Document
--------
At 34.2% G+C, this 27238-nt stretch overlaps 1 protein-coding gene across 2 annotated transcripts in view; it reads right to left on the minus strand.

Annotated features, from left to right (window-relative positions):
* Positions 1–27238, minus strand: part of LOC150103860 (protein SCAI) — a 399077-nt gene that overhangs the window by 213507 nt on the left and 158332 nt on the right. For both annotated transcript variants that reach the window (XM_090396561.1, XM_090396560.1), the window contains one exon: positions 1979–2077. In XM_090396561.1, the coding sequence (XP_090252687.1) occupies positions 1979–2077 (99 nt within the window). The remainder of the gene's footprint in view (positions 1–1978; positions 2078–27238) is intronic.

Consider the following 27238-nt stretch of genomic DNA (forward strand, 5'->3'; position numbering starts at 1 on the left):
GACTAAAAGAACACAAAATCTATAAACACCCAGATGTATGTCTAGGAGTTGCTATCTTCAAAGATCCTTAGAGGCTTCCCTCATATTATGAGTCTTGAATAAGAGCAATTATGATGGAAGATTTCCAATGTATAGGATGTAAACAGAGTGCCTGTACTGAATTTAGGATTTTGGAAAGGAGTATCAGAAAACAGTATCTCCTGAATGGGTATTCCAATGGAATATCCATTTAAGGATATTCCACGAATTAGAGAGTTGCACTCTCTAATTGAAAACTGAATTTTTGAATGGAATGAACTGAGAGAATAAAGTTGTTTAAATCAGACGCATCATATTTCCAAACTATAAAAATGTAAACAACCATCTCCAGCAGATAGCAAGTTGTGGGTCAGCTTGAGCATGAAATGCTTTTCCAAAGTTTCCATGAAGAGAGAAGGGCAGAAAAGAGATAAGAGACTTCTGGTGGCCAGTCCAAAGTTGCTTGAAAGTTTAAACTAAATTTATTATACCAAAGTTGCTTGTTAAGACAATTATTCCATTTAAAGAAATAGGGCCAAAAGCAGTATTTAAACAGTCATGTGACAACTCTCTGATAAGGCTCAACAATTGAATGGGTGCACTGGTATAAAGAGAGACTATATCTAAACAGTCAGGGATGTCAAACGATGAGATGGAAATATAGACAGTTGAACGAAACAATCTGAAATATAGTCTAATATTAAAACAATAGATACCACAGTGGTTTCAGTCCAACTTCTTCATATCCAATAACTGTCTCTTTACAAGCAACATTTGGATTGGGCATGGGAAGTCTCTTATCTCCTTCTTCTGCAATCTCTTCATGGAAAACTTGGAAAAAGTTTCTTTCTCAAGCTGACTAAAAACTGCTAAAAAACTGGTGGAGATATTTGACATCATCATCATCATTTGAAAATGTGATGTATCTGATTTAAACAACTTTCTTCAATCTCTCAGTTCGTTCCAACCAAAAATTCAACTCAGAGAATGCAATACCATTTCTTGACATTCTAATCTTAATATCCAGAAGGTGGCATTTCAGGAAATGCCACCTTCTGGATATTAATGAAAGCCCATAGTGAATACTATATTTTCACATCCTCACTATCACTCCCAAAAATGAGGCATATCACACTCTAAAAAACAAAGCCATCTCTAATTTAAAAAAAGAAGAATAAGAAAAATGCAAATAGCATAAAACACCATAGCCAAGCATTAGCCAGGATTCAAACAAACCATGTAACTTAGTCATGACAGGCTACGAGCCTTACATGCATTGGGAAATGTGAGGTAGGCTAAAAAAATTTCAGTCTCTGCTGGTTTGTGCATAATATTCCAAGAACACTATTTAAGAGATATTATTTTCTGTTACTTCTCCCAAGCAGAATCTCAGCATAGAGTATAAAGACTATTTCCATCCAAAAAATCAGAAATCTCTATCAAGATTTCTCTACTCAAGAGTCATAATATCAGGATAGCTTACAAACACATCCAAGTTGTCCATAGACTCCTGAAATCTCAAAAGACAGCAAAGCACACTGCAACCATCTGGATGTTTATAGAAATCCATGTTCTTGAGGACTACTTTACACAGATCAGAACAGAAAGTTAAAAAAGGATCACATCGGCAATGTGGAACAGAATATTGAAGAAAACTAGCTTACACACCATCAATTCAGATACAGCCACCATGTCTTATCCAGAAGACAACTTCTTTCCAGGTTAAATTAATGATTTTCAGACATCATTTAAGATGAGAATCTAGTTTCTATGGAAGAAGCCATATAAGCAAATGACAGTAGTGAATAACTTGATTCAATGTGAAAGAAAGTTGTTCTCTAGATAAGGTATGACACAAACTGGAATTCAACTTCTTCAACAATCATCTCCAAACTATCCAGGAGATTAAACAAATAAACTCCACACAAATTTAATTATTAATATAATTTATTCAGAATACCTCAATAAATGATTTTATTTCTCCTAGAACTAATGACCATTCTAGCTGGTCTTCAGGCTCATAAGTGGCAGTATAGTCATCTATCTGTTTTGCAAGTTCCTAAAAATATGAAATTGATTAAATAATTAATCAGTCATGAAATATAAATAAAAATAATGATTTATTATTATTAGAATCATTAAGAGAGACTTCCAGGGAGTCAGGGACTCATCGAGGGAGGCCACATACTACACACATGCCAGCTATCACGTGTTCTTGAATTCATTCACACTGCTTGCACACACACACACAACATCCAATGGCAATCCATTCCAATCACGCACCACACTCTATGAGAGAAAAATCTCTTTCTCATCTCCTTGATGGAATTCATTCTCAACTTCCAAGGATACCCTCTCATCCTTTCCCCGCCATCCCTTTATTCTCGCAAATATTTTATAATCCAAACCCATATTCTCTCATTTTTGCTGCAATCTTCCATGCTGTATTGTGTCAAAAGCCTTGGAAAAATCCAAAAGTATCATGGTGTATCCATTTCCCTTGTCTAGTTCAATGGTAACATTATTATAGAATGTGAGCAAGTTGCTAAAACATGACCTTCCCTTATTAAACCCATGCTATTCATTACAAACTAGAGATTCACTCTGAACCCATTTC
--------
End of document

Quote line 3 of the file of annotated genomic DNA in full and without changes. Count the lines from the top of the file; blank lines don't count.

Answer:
* Positions 1–27238, minus strand: part of LOC150103860 (protein SCAI) — a 399077-nt gene that overhangs the window by 213507 nt on the left and 158332 nt on the right. For both annotated transcript variants that reach the window (XM_090396561.1, XM_090396560.1), the window contains one exon: positions 1979–2077. In XM_090396561.1, the coding sequence (XP_090252687.1) occupies positions 1979–2077 (99 nt within the window). The remainder of the gene's footprint in view (positions 1–1978; positions 2078–27238) is intronic.